Controversial 176 home site on former Calderdale quarry site gets the go-ahead

Controversial plans for 176 homes to be built on a former quarry site have been given the go-ahead.

By John Greenwood - Local Democracy Reporter
Wednesday, 1st December 2021, 2:36 pm
Updated Thursday, 2nd December 2021, 11:42 am

Last December planners rejected Strata Homes' proposal to build 174 new homes at the former Southedge Quarry, Brighouse Road, Lightcliffe.

But this time Calderdale councillors were mindful to permit the resubmitted plans after being told by a senior planning officer the authority's chances of winning an appeal to the Planning Inspectorate against a refusal were "virtually inconceivable."

Strata Homes had withdrawn a planning appeal against last year's refusal and resubmitted plans with more detail as to how concerns would be managed and the addition of two extra homes.

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Former Southedge Quarry, Brighouse Road, Lightcliffe.

Objectors to the plan - the council received more than 130 as well as 11 letters of support - were particularly concerned about moving of hazardous material including asbestos on the site and highways issues, including the impact on the already affected Hipperholme crossroads.

Mark Knapton, speaking on behalf of Hipperholme and Lightcliffe Ward Planning Action Group, said the plans should be refused because they were not substantially different to those already rejected, had inadequate information about key issues such as potential flooding from landfill, and air quality and ecology issues breached policies.

He told Calderdale Council's Planning Committee proposals were high risk in terms of remediating the site, and traffic impacts would be severe.

"Wildlife corridors would be decimated. There are several legal grounds for judicial review and going to the Ombudsman," he said.

Mr Knapton also said many of the homes - three to five bedroomed - planned for the site were not what Calderdale required.

Coun George Robinson (Con, Hipperholme and Lightcliffe), concerned about the impact of gases including methane trapped in the landfill, was also worried about the safety of open space mounds planned for the site.

"As far as I'm concerned we are going to have young kids dancing on top of landfill.

"This to me is a botch job and I don't feel comfortable with these public amenity areas," he said.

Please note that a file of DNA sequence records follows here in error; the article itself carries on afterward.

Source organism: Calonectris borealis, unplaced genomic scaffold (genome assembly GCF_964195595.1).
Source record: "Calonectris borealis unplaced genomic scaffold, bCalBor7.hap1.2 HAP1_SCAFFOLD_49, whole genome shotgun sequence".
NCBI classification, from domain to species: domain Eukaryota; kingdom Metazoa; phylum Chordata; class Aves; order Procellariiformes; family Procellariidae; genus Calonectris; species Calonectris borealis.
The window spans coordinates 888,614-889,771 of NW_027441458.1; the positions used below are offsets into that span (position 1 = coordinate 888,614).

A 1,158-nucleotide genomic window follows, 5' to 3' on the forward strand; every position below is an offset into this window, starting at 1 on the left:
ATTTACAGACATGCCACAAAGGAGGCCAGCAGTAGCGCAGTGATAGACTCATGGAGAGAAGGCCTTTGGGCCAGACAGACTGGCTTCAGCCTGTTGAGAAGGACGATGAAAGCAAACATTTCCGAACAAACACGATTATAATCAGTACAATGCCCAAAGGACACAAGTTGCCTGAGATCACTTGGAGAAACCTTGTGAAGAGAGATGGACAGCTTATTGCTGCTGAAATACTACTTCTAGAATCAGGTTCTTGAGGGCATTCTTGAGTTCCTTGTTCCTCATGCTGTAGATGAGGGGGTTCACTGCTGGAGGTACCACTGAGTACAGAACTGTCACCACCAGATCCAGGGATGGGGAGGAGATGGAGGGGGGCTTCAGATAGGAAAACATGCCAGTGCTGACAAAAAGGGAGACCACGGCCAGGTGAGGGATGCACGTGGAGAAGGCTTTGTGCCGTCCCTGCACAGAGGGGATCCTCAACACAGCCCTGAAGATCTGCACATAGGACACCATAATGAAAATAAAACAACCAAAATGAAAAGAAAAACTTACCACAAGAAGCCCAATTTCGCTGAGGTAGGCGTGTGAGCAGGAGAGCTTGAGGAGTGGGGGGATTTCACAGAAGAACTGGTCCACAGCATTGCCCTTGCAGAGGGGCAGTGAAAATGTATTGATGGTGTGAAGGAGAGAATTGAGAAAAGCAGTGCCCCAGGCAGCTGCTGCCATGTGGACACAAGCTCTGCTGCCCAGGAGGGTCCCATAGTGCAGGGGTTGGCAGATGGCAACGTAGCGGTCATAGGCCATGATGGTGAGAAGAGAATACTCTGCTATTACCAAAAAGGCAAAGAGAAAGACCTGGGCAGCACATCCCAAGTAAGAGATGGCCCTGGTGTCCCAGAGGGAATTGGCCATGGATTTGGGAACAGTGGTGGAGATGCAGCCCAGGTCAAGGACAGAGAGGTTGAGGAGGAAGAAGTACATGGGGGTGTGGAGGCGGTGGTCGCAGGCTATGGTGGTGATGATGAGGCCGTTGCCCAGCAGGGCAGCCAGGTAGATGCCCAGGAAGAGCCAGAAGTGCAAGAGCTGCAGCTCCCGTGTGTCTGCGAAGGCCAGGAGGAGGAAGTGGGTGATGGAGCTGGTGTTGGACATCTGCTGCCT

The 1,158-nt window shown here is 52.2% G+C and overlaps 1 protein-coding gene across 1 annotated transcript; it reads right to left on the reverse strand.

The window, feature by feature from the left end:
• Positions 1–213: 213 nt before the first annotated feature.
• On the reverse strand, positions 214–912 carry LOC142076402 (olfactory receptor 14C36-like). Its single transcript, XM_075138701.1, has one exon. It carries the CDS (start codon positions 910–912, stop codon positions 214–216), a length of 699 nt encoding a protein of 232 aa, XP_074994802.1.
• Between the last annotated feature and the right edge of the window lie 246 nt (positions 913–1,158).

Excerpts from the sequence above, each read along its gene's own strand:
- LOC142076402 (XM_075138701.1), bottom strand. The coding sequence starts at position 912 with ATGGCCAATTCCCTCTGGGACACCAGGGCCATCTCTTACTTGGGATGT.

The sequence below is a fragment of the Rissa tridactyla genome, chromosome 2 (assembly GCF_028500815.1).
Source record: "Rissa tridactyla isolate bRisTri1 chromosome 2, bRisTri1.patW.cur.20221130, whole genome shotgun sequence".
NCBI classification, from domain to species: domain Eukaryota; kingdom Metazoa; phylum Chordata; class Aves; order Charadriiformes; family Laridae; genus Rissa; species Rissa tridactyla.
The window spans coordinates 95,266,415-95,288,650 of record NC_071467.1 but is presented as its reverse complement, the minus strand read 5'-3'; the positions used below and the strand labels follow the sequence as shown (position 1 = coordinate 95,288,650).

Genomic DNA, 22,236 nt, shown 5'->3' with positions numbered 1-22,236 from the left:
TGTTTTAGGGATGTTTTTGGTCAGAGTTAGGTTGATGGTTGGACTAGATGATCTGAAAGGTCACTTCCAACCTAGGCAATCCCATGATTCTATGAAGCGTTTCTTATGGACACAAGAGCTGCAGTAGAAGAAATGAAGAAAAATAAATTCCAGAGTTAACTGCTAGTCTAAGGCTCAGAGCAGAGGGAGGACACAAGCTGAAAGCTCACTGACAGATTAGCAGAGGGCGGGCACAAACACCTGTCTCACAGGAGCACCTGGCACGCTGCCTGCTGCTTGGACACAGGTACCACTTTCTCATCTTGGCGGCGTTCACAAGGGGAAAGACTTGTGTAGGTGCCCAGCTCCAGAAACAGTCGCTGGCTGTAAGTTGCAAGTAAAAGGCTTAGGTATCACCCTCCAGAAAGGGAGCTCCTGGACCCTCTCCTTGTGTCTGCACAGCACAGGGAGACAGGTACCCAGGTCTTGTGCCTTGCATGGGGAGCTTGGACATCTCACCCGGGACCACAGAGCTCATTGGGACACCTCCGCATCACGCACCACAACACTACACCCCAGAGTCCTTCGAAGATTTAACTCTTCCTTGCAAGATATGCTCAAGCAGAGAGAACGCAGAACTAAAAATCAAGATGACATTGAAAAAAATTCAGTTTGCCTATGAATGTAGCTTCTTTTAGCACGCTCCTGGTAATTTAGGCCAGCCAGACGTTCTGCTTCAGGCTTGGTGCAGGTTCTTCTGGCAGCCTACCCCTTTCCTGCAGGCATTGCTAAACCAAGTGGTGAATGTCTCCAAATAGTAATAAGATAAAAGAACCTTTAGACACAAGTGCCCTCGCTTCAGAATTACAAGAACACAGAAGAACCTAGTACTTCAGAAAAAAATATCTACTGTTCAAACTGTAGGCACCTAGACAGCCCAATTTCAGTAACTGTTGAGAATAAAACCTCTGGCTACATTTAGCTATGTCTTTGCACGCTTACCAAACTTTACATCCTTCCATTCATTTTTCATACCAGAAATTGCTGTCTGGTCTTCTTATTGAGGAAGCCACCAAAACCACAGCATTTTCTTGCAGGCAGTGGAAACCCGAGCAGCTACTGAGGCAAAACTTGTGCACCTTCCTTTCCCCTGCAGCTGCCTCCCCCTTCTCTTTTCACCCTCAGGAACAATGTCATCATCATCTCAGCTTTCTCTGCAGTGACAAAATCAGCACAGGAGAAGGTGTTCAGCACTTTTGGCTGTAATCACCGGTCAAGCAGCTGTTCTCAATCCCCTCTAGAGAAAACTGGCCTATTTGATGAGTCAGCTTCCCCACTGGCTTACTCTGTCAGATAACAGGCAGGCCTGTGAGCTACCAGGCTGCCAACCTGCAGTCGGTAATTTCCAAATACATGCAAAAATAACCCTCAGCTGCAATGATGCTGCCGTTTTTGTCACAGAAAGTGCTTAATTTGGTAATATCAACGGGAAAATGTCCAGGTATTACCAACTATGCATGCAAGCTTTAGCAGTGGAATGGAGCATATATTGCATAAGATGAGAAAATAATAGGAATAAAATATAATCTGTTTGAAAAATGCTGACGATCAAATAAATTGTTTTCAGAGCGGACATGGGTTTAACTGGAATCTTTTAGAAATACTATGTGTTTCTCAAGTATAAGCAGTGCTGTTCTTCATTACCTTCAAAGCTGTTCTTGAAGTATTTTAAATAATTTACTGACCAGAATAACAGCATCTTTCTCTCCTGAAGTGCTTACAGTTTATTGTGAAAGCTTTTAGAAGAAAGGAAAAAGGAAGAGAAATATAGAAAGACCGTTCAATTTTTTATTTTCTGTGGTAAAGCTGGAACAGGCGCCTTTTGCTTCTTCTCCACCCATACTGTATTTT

But the council's officers said they believed concerns raised and problems posed could be controlled through a series of conditions and agreements.

And agent for Strata Homes, Emma Lancaster, alongside a number of experts including on remediation, said the new application demonstrated development could be controlled and mitigated.

The council's Planning lead, Richard Seaman, told councillors Calderdale had sought legal advice and in the planning barrister's words: "In event of appeal it would be virtually inconceivable that the council would win."

"There was a strong concern there would be an award of costs against the council for unreasonable behaviour," said Mr Seaman.

Councillors, who had also asked a range of questions including about number of HGV movements and land stability via highways and transport worries, were told an environmental permit would be needed from the Environment Agency before work could start but this did not affect the planning decision.

Although appearing reluctant, they were mindful to permit the plans subject to conditions and legal agreements, after Coun David Kirton's (Con, Hipperholme and Lightcliffe) bid to refuse them was defeated by a majority of councillors.

Mr Seaman had told councillors the harm-benefit balance would only swing further in the direction of harm, giving Calderdale more leeway to refuse plans under national policy guidelines, when it could demonstrate it had a five-year supply of sites where development could take place.

This would only happen when the borough's draft Local Plan, now in its final stages, is approved.

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